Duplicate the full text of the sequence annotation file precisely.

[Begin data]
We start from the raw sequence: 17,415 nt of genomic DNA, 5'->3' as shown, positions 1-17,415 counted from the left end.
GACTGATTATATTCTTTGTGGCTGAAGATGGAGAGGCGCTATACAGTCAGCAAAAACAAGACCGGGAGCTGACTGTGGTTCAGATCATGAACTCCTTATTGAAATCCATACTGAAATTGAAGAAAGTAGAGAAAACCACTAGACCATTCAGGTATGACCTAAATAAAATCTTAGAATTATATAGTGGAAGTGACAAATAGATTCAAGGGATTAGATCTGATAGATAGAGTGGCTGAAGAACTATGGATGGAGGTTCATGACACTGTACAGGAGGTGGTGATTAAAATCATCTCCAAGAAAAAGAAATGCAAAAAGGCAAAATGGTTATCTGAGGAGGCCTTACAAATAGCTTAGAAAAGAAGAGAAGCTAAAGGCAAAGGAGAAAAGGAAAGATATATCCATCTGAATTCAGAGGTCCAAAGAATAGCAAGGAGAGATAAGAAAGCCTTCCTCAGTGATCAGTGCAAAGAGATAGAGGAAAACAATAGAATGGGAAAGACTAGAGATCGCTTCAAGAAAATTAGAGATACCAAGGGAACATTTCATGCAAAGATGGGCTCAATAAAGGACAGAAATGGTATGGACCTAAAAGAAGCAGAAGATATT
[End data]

We start from the raw sequence: 17,415 nt of genomic DNA, 5'->3' as shown, positions 1-17,415 counted from the left end.
GACTGATTATATTCTTTGTGGCTGAAGATGGAGAGGCGCTATACAGTCAGCAAAAACAAGACCGGGAGCTGACTGTGGTTCAGATCATGAACTCCTTATTGAAATCCATACTGAAATTGAAGAAAGTAGAGAAAACCACTAGACCATTCAGGTATGACCTAAATAAAATCTTAGAATTATATAGTGGAAGTGACAAATAGATTCAAGGGATTAGATCTGATAGATAGAGTGGCTGAAGAACTATGGATGGAGGTTCATGACACTGTACAGGAGGTGGTGATTAAAATCATCTCCAAGAAAAAGAAATGCAAAAAGGCAAAATGGTTATCTGAGGAGGCCTTACAAATAGCTTAGAAAAGAAGAGAAGCTAAAGGCAAAGGAGAAAAGGAAAGATATATCCATCTGAATTCAGAGGTCCAAAGAATAGCAAGGAGAGATAAGAAAGCCTTCCTCAGTGATCAGTGCAAAGAGATAGAGGAAAACAATAGAATGGGAAAGACTAGAGATCGCTTCAAGAAAATTAGAGATACCAAGGGAACATTTCATGCAAAGATGGGCTCAATAAAGGACAGAAATGGTATGGACCTAAAAGAAGCAGAAGATATT